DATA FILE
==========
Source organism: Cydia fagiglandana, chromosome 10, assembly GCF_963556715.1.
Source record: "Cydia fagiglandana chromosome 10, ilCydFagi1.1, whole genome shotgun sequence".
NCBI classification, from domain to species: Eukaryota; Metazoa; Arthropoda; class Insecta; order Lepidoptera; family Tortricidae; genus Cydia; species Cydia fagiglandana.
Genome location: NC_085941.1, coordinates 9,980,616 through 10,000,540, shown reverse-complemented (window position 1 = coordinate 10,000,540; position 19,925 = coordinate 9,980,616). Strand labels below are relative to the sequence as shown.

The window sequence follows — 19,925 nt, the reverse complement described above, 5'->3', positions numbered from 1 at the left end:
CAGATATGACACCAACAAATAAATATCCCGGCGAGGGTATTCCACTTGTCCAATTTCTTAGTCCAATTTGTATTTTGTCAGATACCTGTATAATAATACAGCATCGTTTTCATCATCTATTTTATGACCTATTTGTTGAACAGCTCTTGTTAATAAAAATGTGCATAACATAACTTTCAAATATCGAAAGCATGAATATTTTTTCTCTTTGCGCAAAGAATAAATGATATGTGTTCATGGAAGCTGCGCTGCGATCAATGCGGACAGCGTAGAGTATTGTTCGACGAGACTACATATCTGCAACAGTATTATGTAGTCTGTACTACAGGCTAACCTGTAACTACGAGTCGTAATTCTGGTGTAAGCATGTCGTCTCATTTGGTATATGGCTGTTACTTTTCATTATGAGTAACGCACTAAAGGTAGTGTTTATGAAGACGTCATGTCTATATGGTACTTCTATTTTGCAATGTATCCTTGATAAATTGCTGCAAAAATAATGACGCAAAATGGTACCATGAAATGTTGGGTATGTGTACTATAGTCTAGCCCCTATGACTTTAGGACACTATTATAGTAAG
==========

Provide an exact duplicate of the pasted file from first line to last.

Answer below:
Source organism: Cydia fagiglandana, chromosome 10, assembly GCF_963556715.1.
Source record: "Cydia fagiglandana chromosome 10, ilCydFagi1.1, whole genome shotgun sequence".
NCBI classification, from domain to species: Eukaryota; Metazoa; Arthropoda; class Insecta; order Lepidoptera; family Tortricidae; genus Cydia; species Cydia fagiglandana.
Genome location: NC_085941.1, coordinates 9,980,616 through 10,000,540, shown reverse-complemented (window position 1 = coordinate 10,000,540; position 19,925 = coordinate 9,980,616). Strand labels below are relative to the sequence as shown.

The window sequence follows — 19,925 nt, the reverse complement described above, 5'->3', positions numbered from 1 at the left end:
CAGATATGACACCAACAAATAAATATCCCGGCGAGGGTATTCCACTTGTCCAATTTCTTAGTCCAATTTGTATTTTGTCAGATACCTGTATAATAATACAGCATCGTTTTCATCATCTATTTTATGACCTATTTGTTGAACAGCTCTTGTTAATAAAAATGTGCATAACATAACTTTCAAATATCGAAAGCATGAATATTTTTTCTCTTTGCGCAAAGAATAAATGATATGTGTTCATGGAAGCTGCGCTGCGATCAATGCGGACAGCGTAGAGTATTGTTCGACGAGACTACATATCTGCAACAGTATTATGTAGTCTGTACTACAGGCTAACCTGTAACTACGAGTCGTAATTCTGGTGTAAGCATGTCGTCTCATTTGGTATATGGCTGTTACTTTTCATTATGAGTAACGCACTAAAGGTAGTGTTTATGAAGACGTCATGTCTATATGGTACTTCTATTTTGCAATGTATCCTTGATAAATTGCTGCAAAAATAATGACGCAAAATGGTACCATGAAATGTTGGGTATGTGTACTATAGTCTAGCCCCTATGACTTTAGGACACTATTATAGTAAG